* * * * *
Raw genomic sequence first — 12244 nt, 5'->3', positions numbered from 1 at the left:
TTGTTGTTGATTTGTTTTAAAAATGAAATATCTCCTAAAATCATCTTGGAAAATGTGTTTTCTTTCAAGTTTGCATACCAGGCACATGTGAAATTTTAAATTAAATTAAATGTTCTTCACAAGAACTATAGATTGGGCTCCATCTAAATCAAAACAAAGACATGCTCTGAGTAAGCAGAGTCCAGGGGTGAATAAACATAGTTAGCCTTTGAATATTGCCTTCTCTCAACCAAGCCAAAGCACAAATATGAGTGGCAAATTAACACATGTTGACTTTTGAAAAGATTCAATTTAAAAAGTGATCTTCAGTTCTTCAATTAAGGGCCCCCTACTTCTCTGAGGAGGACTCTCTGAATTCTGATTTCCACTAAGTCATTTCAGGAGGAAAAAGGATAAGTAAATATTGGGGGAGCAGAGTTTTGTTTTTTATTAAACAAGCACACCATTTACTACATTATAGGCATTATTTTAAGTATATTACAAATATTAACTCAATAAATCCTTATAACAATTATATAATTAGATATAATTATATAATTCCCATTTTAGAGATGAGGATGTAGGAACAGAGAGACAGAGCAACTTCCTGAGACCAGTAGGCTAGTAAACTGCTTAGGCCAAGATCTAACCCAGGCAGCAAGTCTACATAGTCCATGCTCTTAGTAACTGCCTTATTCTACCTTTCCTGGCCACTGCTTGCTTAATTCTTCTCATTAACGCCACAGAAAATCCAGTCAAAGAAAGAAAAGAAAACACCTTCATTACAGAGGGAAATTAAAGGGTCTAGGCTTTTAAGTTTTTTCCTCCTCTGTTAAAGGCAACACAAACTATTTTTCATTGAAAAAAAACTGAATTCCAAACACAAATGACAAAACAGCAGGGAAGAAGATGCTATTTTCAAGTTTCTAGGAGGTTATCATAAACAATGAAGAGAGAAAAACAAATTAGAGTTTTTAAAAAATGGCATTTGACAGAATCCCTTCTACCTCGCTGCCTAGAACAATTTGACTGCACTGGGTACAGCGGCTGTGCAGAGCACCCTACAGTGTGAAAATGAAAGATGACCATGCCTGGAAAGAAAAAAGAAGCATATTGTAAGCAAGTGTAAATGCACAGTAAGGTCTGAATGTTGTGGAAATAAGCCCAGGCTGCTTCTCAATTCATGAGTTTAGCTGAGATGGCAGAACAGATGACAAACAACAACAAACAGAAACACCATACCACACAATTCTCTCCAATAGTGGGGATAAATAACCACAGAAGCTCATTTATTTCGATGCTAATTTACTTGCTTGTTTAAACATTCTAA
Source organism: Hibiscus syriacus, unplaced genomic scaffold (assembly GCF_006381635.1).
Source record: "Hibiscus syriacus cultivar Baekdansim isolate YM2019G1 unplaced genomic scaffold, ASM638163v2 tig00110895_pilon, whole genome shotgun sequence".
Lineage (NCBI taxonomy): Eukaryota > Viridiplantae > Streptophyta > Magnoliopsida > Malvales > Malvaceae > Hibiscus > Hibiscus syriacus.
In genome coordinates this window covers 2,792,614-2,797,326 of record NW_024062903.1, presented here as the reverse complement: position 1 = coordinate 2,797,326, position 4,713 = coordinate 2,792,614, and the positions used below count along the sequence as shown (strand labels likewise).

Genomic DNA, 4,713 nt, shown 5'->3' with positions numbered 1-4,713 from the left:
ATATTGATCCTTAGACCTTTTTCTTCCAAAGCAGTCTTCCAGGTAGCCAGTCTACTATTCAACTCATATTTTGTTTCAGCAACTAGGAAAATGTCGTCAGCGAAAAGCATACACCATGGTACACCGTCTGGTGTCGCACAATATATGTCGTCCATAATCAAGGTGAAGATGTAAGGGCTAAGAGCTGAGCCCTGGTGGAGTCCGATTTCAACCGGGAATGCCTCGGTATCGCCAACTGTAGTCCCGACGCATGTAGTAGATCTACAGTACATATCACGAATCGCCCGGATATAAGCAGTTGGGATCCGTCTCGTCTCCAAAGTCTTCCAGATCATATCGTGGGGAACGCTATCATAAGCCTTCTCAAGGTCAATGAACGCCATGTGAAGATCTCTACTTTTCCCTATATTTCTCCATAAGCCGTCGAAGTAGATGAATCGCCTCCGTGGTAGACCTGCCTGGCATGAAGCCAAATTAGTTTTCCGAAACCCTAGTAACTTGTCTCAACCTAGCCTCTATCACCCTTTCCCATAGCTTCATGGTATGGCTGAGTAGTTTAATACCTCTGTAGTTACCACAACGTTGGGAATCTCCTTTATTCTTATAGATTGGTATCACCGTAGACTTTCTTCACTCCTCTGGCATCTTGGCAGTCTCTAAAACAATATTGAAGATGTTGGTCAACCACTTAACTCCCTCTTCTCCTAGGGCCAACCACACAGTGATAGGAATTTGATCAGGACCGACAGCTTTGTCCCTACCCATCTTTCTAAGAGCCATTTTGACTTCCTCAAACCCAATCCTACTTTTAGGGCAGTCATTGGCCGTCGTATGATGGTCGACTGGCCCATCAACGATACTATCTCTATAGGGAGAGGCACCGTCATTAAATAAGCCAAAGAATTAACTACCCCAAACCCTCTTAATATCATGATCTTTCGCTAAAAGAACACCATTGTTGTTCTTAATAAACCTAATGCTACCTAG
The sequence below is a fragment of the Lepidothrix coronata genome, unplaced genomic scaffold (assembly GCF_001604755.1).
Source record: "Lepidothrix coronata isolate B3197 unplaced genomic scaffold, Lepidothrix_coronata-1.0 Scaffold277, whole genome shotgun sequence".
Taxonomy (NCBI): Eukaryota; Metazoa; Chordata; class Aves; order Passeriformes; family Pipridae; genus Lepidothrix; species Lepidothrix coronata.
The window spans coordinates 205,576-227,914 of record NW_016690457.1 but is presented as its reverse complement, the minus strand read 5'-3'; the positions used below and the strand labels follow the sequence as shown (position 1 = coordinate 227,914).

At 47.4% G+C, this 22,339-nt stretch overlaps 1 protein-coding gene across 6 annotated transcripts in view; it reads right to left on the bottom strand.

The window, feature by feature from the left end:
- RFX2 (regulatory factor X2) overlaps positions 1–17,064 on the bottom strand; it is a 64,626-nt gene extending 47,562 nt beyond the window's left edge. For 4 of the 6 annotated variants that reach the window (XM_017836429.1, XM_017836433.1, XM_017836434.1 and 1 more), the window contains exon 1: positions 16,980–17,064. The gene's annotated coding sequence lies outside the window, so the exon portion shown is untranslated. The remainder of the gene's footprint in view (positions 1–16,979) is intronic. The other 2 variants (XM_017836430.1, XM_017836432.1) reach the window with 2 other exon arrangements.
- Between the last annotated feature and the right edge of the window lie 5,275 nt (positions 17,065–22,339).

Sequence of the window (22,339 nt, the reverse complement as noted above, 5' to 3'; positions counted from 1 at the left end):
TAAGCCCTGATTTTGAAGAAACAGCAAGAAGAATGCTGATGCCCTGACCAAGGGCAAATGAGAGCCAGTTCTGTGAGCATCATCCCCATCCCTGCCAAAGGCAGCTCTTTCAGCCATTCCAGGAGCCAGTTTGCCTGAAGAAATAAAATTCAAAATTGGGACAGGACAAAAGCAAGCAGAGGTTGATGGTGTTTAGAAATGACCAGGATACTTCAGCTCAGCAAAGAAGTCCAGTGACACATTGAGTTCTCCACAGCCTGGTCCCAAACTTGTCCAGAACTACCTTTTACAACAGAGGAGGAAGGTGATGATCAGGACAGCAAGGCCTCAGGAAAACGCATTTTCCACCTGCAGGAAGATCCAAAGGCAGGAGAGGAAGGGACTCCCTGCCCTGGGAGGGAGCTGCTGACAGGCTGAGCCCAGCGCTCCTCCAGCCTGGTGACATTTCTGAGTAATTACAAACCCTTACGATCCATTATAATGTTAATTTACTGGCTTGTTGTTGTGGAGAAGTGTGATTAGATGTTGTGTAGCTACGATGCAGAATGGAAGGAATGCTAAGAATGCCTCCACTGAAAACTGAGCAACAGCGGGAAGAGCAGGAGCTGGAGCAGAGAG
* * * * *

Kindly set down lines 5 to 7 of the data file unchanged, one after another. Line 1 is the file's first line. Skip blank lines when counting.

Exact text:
Lineage (NCBI taxonomy): Eukaryota > Viridiplantae > Streptophyta > Magnoliopsida > Malvales > Malvaceae > Hibiscus > Hibiscus syriacus.
In genome coordinates this window covers 2,792,614-2,797,326 of record NW_024062903.1, presented here as the reverse complement: position 1 = coordinate 2,797,326, position 4,713 = coordinate 2,792,614, and the positions used below count along the sequence as shown (strand labels likewise).

Genomic DNA, 4,713 nt, shown 5'->3' with positions numbered 1-4,713 from the left: